A few weeks after reports surfaced that SoundCloud was running out of money and heading toward a potential sale, the music-sharing platform has reportedly secured $70 million in debt financing. Ares Capital, Kreos Capital and Davidson Technology lent SoundCloud the much-needed funds, per a statement the company provided to Business Insider.

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SoundCloud

SoundCloud, which offers a music streaming service through its website and iPhone & Android apps, allows artists to upload their own content and share it on the platform. The Berlin-based company has had difficulties competing with similar services such as Spotify and Apple Music over the last several years, with its financial struggles often making headlines.
CEO Alexander Ljung
Founded in 2007, SoundCloud raised north of $100 million in equity funding over its first six years and was valued at roughly $564 million in 2013 with a $67.5 million round. Signs of the company’s financial woes began to surface in 2014, when Twitter walked away from talks to acquire the music service (although the social media company did eventually invest $70 million two years after the failed acquisition).  In 2015, SoundCloud raised its first round of debt financing, a $35 million facility from Tennenbaum Capital Partners.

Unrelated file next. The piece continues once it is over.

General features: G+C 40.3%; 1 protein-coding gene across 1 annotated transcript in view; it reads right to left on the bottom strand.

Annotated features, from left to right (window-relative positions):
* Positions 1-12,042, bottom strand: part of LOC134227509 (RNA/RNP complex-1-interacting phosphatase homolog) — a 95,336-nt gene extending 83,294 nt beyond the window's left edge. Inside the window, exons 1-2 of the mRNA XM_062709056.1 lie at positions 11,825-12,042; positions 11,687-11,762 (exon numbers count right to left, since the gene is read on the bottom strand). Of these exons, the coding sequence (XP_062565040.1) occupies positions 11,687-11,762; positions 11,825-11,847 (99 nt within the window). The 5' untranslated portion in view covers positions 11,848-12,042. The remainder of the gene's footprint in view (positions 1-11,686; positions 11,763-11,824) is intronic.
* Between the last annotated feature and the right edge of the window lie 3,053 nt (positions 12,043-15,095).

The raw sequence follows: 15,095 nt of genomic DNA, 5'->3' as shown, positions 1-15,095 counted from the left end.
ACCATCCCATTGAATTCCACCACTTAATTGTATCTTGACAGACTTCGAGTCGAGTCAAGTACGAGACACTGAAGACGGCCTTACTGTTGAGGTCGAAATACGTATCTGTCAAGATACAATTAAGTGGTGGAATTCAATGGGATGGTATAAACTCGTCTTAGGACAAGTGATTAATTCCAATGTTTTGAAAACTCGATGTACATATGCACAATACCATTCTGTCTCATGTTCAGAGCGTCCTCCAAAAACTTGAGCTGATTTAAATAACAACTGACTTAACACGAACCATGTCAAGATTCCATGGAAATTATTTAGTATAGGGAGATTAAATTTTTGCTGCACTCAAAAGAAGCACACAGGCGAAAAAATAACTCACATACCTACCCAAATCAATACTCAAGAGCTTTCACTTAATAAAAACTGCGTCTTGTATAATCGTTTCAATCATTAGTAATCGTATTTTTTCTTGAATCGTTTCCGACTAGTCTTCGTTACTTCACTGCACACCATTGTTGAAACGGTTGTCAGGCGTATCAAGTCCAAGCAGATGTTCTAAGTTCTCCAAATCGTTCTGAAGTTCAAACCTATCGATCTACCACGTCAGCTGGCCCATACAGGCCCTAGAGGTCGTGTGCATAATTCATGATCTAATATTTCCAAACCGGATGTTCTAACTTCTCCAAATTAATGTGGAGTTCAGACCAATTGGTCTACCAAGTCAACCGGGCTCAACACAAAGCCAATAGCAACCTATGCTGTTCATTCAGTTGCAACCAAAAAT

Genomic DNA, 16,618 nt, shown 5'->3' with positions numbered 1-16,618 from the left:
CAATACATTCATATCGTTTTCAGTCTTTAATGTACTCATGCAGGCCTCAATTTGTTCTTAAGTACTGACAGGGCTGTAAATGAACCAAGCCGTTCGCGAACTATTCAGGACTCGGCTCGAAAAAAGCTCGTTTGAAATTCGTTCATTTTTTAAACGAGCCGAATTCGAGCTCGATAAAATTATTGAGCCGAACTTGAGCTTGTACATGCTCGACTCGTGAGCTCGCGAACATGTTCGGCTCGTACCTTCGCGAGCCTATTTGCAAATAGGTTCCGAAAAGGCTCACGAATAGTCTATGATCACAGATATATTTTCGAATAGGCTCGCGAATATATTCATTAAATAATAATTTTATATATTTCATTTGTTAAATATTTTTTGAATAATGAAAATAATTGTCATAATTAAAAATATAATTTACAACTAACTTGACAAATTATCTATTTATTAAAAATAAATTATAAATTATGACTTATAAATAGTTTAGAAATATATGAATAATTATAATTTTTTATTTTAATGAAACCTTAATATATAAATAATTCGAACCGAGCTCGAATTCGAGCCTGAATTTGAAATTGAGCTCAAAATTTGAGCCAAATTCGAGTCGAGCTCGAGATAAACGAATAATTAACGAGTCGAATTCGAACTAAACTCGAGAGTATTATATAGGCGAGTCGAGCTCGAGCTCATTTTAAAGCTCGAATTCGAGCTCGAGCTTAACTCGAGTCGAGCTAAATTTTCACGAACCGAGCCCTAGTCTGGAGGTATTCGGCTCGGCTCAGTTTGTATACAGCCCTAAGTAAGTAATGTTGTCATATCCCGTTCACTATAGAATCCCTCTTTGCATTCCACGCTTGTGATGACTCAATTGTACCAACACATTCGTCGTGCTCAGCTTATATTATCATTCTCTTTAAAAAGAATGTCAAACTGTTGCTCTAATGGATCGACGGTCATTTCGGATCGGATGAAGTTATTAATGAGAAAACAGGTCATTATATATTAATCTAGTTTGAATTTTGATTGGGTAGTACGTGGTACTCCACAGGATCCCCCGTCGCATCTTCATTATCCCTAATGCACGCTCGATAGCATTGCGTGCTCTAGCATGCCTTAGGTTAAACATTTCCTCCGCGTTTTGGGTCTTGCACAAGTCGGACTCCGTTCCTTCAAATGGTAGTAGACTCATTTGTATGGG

About half a year ago, SoundCloud’s backers—which include GGV Capital, Index Ventures and IVP—started to perk up when evidence emerged that the company was once again looking for a buyer. First, the company brought on Holly Lim as its first CFO in September 2016. Later that same month, reports surfaced that Spotify was in talks to purchase its fellow music-streaming company. But in December, Spotify decided against the acquisition, reportedly because it was prioritizing a possible 2017 public offering.

Since that potential acquisition stalled, rumors of SoundCloud’s financial difficulties have ramped up. Earlier this month, Recode reported that the company would consider bids for around $250 million, a price tag that’s about one-third its most recent valuation. SoundCloud also tried to raise more than $100 million in equity funding last summer without much success, according to the same report.

The debt round will keep the company afloat for a bit, but backers are likely wondering what sort of timeline they’re looking at for seeing a return on their investments. And as both Dan Primack and Fred Wilson recently pointed out, using debt as growth equity comes with its own special type of risk. If a company is unable to achieve the type of growth they envisioned, the debt can be called and the company may be forced to accept less than ideal exit terms.

Interested in learning more about SoundCloud? Check out its free profile to get a look at its investors, funding history, management and more.

Article by Dana Olsen, PitchBook